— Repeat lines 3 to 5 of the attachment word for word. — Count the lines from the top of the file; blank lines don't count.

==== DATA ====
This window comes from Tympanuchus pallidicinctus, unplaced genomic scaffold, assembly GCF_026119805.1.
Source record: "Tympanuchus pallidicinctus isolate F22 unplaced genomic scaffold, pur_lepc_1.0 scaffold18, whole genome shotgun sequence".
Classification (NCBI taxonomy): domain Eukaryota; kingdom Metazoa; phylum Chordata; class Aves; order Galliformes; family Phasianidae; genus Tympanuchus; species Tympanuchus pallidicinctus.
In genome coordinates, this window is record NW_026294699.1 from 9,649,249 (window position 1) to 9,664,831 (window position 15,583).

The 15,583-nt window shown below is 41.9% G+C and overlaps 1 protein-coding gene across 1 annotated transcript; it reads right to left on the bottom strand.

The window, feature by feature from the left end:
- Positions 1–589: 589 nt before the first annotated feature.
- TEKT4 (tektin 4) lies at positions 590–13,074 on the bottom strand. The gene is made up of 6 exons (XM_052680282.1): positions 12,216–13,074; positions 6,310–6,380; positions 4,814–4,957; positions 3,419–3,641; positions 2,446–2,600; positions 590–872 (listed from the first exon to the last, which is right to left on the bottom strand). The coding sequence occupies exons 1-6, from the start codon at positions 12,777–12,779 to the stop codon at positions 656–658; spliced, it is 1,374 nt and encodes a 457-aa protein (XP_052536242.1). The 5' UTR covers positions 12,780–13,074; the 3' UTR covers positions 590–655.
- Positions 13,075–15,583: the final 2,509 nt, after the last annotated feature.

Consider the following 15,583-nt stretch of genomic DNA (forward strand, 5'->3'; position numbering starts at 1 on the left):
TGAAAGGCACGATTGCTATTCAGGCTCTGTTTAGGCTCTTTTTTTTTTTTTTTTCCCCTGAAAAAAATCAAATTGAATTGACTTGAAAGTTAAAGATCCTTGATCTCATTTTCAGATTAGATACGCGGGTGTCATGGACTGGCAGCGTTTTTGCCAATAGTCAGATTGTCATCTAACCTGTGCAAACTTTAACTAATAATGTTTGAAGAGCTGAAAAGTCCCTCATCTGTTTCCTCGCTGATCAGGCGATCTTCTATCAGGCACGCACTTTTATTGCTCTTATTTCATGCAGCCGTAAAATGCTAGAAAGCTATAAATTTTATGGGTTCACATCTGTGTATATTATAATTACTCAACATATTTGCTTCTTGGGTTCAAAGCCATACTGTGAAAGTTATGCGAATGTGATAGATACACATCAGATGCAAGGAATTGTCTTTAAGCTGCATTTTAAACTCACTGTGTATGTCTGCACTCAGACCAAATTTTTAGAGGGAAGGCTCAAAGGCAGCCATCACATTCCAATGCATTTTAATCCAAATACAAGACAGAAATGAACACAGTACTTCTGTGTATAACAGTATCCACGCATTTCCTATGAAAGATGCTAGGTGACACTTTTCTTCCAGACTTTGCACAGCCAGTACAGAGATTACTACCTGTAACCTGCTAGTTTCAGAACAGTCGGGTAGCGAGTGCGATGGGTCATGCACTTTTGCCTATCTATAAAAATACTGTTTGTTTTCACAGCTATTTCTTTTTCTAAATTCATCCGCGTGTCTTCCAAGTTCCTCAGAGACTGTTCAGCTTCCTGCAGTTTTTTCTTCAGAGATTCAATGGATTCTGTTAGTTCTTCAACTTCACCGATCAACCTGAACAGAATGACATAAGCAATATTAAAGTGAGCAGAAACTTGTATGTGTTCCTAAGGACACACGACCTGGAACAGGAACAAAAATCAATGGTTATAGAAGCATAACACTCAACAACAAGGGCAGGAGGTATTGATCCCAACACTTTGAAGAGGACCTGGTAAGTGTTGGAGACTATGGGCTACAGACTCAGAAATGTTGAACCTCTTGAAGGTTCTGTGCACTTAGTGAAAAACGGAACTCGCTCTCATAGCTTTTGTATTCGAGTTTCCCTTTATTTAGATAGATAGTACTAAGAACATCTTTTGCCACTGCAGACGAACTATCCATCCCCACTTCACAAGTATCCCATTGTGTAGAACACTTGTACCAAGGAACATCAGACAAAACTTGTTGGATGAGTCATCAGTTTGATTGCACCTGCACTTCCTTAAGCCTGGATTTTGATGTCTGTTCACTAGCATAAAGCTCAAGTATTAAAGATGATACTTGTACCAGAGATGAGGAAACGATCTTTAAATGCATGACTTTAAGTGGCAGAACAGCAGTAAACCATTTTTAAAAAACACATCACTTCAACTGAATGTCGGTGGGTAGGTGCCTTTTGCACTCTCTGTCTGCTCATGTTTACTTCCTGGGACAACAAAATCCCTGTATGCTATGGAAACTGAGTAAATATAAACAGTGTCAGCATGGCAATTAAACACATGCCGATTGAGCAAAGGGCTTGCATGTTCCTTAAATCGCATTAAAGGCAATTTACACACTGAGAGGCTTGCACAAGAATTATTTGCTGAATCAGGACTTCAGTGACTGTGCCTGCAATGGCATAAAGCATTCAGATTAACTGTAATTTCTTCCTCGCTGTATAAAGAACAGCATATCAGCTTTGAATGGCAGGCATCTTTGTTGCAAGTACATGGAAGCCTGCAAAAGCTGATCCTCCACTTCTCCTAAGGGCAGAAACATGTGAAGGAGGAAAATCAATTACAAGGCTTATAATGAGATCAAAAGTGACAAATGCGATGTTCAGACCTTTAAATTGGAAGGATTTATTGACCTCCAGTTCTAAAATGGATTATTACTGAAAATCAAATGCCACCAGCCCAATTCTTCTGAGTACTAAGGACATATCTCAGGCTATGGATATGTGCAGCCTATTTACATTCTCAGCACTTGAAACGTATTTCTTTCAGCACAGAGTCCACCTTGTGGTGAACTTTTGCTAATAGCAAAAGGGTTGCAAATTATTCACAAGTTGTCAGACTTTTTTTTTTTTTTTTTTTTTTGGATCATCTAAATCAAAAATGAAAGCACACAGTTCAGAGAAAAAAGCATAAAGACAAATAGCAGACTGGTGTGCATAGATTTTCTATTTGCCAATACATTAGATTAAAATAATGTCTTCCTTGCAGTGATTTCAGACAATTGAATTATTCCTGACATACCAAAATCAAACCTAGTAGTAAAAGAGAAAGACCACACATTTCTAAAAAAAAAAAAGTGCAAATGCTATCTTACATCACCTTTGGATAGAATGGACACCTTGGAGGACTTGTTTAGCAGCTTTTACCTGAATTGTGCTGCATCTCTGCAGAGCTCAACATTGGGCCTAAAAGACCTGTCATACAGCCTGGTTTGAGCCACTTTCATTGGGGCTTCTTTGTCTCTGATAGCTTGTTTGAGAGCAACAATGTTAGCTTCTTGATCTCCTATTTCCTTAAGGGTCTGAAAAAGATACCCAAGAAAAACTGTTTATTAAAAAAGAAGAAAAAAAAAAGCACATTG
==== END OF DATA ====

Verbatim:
Classification (NCBI taxonomy): domain Eukaryota; kingdom Metazoa; phylum Chordata; class Aves; order Galliformes; family Phasianidae; genus Tympanuchus; species Tympanuchus pallidicinctus.
In genome coordinates, this window is record NW_026294699.1 from 9,649,249 (window position 1) to 9,664,831 (window position 15,583).

The 15,583-nt window shown below is 41.9% G+C and overlaps 1 protein-coding gene across 1 annotated transcript; it reads right to left on the bottom strand.